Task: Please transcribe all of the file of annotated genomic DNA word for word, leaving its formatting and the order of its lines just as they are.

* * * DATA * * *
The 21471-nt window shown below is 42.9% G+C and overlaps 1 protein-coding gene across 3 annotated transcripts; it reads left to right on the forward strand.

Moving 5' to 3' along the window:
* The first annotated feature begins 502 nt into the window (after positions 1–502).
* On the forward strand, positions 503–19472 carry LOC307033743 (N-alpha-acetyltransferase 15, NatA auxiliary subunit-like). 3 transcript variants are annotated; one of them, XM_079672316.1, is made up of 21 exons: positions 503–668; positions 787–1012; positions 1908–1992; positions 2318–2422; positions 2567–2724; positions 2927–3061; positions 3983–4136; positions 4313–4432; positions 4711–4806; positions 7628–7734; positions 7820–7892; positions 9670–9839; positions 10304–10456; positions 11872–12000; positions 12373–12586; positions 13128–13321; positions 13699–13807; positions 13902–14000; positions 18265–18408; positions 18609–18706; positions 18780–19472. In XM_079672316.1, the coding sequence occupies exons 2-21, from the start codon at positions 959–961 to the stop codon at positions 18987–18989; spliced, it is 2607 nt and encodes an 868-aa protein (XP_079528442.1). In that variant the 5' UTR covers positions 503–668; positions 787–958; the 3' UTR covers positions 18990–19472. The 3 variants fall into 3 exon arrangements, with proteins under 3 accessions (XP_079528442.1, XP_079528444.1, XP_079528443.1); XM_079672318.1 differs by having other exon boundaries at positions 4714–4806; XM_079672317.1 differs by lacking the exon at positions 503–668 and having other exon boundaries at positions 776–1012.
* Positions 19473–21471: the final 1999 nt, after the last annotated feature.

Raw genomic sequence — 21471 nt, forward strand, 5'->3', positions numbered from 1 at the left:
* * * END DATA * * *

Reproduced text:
The 21471-nt window shown below is 42.9% G+C and overlaps 1 protein-coding gene across 3 annotated transcripts; it reads left to right on the forward strand.

Moving 5' to 3' along the window:
* The first annotated feature begins 502 nt into the window (after positions 1–502).
* On the forward strand, positions 503–19472 carry LOC307033743 (N-alpha-acetyltransferase 15, NatA auxiliary subunit-like). 3 transcript variants are annotated; one of them, XM_079672316.1, is made up of 21 exons: positions 503–668; positions 787–1012; positions 1908–1992; positions 2318–2422; positions 2567–2724; positions 2927–3061; positions 3983–4136; positions 4313–4432; positions 4711–4806; positions 7628–7734; positions 7820–7892; positions 9670–9839; positions 10304–10456; positions 11872–12000; positions 12373–12586; positions 13128–13321; positions 13699–13807; positions 13902–14000; positions 18265–18408; positions 18609–18706; positions 18780–19472. In XM_079672316.1, the coding sequence occupies exons 2-21, from the start codon at positions 959–961 to the stop codon at positions 18987–18989; spliced, it is 2607 nt and encodes an 868-aa protein (XP_079528442.1). In that variant the 5' UTR covers positions 503–668; positions 787–958; the 3' UTR covers positions 18990–19472. The 3 variants fall into 3 exon arrangements, with proteins under 3 accessions (XP_079528442.1, XP_079528444.1, XP_079528443.1); XM_079672318.1 differs by having other exon boundaries at positions 4714–4806; XM_079672317.1 differs by lacking the exon at positions 503–668 and having other exon boundaries at positions 776–1012.
* Positions 19473–21471: the final 1999 nt, after the last annotated feature.

Raw genomic sequence — 21471 nt, forward strand, 5'->3', positions numbered from 1 at the left: